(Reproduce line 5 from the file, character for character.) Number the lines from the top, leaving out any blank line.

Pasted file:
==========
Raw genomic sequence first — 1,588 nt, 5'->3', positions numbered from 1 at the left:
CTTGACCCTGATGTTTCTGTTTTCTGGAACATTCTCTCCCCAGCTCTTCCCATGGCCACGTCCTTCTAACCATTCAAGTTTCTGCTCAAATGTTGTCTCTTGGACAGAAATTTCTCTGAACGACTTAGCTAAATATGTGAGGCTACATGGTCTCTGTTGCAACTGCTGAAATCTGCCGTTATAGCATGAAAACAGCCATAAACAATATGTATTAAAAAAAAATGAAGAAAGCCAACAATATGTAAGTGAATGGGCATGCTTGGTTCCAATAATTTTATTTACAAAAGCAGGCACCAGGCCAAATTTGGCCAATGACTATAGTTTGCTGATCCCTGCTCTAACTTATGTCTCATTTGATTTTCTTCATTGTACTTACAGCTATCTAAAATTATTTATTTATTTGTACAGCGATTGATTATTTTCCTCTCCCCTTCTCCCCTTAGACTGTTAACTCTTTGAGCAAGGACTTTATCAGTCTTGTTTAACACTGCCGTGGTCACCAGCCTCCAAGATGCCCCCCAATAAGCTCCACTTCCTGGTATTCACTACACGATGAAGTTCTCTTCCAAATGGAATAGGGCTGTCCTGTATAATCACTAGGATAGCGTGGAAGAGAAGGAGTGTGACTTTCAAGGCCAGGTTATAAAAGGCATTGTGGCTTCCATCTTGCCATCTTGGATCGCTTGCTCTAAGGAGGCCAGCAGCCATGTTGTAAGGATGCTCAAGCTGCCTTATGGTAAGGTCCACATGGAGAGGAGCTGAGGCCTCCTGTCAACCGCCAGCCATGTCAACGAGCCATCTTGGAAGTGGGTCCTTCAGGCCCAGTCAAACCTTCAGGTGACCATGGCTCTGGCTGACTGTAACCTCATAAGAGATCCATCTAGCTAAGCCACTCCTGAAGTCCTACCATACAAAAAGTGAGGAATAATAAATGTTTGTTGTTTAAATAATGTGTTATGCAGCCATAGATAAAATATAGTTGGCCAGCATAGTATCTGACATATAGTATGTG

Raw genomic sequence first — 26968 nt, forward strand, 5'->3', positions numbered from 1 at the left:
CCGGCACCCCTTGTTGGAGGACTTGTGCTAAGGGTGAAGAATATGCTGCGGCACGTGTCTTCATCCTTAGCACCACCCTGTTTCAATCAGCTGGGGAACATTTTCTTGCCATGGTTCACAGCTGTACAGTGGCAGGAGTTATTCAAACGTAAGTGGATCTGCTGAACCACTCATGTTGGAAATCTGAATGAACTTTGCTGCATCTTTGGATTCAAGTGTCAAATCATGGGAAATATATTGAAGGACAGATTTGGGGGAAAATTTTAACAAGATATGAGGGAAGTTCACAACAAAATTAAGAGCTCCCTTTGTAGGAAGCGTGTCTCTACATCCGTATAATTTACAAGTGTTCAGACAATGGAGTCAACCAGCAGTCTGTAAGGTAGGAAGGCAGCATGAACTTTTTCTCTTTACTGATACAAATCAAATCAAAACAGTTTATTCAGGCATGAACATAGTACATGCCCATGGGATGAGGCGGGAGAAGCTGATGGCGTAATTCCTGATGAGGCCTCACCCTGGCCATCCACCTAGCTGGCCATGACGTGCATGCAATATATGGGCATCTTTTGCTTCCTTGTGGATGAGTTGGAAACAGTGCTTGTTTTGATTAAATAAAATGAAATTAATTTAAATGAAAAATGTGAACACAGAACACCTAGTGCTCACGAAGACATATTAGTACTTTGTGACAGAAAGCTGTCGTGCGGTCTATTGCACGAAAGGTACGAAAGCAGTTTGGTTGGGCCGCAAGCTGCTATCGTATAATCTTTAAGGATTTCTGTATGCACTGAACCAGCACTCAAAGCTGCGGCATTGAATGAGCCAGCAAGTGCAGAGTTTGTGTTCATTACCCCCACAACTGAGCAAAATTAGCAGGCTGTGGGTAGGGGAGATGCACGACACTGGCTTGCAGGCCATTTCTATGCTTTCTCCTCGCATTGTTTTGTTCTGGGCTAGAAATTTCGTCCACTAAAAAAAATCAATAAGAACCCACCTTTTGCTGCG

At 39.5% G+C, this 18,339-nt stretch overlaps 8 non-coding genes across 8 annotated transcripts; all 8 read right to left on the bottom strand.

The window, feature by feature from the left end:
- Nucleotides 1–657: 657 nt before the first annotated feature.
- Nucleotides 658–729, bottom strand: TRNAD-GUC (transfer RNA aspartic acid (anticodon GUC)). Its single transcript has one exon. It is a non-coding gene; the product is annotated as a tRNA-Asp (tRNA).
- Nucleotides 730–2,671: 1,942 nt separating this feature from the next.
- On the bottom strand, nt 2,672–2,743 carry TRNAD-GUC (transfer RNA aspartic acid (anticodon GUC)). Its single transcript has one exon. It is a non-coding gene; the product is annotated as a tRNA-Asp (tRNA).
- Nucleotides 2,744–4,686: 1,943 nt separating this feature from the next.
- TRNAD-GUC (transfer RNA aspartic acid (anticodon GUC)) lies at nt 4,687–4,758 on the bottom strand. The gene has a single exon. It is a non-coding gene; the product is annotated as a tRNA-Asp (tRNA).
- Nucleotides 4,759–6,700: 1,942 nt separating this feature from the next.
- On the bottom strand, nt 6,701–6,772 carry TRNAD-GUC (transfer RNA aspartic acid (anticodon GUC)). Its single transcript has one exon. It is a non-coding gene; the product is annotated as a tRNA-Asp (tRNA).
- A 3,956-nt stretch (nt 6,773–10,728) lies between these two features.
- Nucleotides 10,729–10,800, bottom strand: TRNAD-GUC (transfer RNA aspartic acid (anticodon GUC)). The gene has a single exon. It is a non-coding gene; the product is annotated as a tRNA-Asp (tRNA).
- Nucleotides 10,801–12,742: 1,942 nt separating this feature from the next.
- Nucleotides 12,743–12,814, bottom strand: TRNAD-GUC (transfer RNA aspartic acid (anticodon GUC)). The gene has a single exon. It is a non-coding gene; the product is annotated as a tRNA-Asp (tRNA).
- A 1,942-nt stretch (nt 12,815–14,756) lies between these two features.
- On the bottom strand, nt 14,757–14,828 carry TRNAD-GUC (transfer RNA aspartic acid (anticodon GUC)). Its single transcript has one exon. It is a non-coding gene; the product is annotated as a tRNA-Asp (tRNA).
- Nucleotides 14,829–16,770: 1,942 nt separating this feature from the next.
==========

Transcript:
At 39.5% G+C, this 18,339-nt stretch overlaps 8 non-coding genes across 8 annotated transcripts; all 8 read right to left on the bottom strand.